News / Americas

Obama, Mexico President Pledge Closer Economic, Security Ties

Obama in Mexico to Boost Trade, Security Cooperationi
X
May 03, 2013 11:07 AM
U.S. President Barack Obama is visiting Mexico and Costa Rica Friday and Saturday, to boost bilateral trade and discuss issues such as U.S. immigration reform, border security and cultural exchanges. Zlatica Hoke reports immigration was a sensitive issue as Mr. Obama wants tougher border controls and some Mexicans want none.

Obama in Mexico to Boost Trade, Security Cooperation

Kent Klein
— U.S. President Barack Obama and Mexican President Enrique Pena Nieto both say they will work together to further integrate their countries’ economies, and to fight cross-border crime. The two leaders met Thursday in Mexico City.

After their meeting, President Obama said he and Pena Nieto are working to further bolster an economic relationship that already produces a half-trillion dollars in trade each year.

“We are your largest customer, buying the vast majority of Mexican exports.  Mexico is the second-largest market for U.S. exports.  So every day, our companies and our workers, with their integrated supply chains, are building products together,” Obama said.

The two presidents agreed to upgrade the infrastructure at the border, hold more frequent high-level discussions on trade, and enhance their economic outreach to Europe, Asia and the Pacific.

Both leaders have emphasized their desire to shift the focus of U.S.-Mexican relations away from drugs and security to the economy.

That move could strengthen the relationship, according to analyst Carl Meacham at the Center for Strategic and International Studies.

“This bodes well for the administration and it offers the administration an opportunity to put together different elements that could make this relationship new, contemporary, and make people excited about the United States and the region in a way that it hasn’t been done in the past,” Meacham said.

Security was a main topic in the meeting, however.  President Pena Nieto has moved to limit the access that U.S. security agencies have had in Mexico to fight drug trafficking and organized crime.

The Mexican leader downplayed that change, and said it would not diminish cooperation with the U.S. on cross-border security.

Obama said Washington will “cooperate on the basis of mutual respect” to tackle the problem.

“We will interact with them in ways that are appropriate, respecting that ultimately, Mexico has to deal with its problems internally, and we have to deal with ours as well,” Obama said.

Obama pledged to work to reduce the U.S. demand for illegal drugs and the number of illegal guns into Mexico.  Despite the recent failure of several gun control bills in the Senate, the president said he will persist on the issue.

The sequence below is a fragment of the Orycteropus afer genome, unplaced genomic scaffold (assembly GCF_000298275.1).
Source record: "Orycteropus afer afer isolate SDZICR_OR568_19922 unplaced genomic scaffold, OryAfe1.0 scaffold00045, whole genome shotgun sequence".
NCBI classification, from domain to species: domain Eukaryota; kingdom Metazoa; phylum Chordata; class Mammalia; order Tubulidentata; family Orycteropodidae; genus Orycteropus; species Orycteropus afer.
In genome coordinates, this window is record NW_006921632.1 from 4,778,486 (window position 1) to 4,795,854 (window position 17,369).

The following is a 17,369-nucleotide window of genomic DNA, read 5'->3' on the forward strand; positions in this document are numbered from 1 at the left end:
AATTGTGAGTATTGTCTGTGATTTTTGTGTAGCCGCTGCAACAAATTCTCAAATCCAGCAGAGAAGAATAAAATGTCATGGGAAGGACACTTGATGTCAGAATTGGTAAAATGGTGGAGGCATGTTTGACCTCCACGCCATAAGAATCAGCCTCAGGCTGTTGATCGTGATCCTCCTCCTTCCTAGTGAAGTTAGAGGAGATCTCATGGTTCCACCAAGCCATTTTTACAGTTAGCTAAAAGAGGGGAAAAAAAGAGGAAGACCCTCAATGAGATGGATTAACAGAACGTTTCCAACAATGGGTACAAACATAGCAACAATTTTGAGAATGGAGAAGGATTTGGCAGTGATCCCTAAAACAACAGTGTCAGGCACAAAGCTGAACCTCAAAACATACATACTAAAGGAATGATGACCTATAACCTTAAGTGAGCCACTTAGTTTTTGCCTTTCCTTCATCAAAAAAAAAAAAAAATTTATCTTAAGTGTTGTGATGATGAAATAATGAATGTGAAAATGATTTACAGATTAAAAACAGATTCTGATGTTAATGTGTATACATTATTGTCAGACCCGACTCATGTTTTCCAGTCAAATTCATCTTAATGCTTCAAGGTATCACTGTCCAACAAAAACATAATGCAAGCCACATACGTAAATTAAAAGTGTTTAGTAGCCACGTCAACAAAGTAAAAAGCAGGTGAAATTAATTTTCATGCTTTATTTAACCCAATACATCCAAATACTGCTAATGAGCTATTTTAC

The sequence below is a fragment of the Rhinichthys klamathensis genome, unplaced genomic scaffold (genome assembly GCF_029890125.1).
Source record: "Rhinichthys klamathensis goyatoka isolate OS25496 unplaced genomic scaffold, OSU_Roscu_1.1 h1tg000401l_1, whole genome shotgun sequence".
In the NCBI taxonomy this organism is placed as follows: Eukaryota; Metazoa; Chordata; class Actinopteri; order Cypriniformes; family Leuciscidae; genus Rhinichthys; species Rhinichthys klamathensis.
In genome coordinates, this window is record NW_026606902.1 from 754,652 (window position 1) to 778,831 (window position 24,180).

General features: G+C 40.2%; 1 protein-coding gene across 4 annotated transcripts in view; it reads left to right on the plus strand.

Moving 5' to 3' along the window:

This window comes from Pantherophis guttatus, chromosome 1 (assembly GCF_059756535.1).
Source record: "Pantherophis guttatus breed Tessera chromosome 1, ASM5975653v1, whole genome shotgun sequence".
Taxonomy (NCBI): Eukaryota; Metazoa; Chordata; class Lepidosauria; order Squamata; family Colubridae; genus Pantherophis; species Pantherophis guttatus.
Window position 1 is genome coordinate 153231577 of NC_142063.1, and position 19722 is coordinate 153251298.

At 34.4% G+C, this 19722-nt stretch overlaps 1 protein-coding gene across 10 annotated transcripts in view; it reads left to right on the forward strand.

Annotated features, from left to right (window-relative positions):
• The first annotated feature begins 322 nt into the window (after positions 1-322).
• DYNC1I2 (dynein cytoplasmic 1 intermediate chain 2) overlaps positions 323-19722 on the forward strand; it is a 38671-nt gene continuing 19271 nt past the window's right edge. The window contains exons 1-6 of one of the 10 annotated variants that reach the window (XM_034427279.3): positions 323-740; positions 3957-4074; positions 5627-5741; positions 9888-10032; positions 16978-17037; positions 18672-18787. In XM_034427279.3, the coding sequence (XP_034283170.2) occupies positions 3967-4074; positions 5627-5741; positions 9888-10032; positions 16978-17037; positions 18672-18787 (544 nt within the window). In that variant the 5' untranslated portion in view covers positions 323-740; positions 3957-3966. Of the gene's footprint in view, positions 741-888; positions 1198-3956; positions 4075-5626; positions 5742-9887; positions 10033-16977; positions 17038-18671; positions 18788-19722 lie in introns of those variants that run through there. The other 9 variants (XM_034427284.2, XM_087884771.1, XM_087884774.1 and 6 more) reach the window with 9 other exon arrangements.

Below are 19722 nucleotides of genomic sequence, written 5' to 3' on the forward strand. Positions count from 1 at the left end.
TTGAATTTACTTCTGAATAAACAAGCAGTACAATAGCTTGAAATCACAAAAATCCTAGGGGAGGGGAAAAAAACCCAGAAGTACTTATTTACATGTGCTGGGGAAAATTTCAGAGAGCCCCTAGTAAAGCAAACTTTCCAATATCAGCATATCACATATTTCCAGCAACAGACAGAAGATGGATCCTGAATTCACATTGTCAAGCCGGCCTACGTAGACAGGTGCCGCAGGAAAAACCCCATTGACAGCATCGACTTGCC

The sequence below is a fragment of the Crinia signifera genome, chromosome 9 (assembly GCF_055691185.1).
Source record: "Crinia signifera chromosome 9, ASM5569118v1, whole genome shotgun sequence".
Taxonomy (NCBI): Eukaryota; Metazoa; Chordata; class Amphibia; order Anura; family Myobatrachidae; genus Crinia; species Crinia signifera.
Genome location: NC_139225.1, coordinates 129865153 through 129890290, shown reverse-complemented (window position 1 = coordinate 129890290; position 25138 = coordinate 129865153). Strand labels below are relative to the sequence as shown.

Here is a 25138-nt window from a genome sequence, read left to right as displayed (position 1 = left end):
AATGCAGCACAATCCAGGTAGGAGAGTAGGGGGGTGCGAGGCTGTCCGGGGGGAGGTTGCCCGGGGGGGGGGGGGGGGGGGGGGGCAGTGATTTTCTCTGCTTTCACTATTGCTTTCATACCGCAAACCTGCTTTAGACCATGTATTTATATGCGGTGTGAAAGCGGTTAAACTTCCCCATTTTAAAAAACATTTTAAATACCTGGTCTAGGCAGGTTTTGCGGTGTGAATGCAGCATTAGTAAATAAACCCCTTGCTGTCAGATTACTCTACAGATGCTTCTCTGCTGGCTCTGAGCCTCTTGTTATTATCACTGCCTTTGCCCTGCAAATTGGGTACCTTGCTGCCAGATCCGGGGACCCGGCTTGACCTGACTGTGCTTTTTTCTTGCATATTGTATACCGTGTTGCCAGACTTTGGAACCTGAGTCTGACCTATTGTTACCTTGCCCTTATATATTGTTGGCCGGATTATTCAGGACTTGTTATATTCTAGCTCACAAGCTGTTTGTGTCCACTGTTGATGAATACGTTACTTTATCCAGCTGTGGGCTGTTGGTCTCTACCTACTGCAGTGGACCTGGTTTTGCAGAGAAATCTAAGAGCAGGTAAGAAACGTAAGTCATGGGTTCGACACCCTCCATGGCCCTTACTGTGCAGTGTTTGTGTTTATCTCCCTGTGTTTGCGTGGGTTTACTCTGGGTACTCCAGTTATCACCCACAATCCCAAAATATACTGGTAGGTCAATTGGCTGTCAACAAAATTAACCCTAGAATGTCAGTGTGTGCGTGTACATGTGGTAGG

He said he is optimistic that immigration reform legislation will pass in Congress, and that the initiatives have support in both parties. Pena Nieto expressed his support for Obama’s efforts to get the bills passed.

This is the president’s first visit to Latin America since his re-election, and his first meeting with Pena Nieto since the Mexican president took office.

Obama speaks to an audience of Mexican students Friday, before moving on to Costa Rica to meet with Central American leaders.  Trade and security are expected to be high on the agenda there as well.

You May Like

Koreas Mark 61st Anniversary of War Armistice

Muted observances on both sides of heavily-armed Demilitarized Zone that separates two decades-long enemies More

Judge Declares Washington DC Ban on Public Handguns Unconstitutional

Ruling overturns capital city's prohibition on carrying guns in public More

Pricey Hepatitis C Drug Draws Criticism

Activists are using the International AIDS Conference to criticize drug companies for charging high prices for life-saving therapies More

This forum has been closed.
Comment Sorting
Comments
     
by: BSDetector from: Oith
May 03, 2013 2:25 PM
Will Mexico's drug cartels be getting more guns, ala Fast and Furious (not the movie)?

Featured Videos

Your JavaScript is turned off or you have an old version of Adobe's Flash Player. Get the latest Flash player.
Students in Business for Themselvesi
X
Mike O'Sullivan
July 26, 2014 11:04 AM
They're only high school students, but they are making accessories for shoes, fabricating backpacks and doing product photography - all through their own businesses. It's the result of a partnership between a non-profit organization that teaches entrepreneurship and their schools. VOA's Mike O'Sullivan and Deyane Moses met the budding entrepreneurs near Los Angeles.
Video

Video Students in Business for Themselves

They're only high school students, but they are making accessories for shoes, fabricating backpacks and doing product photography - all through their own businesses. It's the result of a partnership between a non-profit organization that teaches entrepreneurship and their schools. VOA's Mike O'Sullivan and Deyane Moses met the budding entrepreneurs near Los Angeles.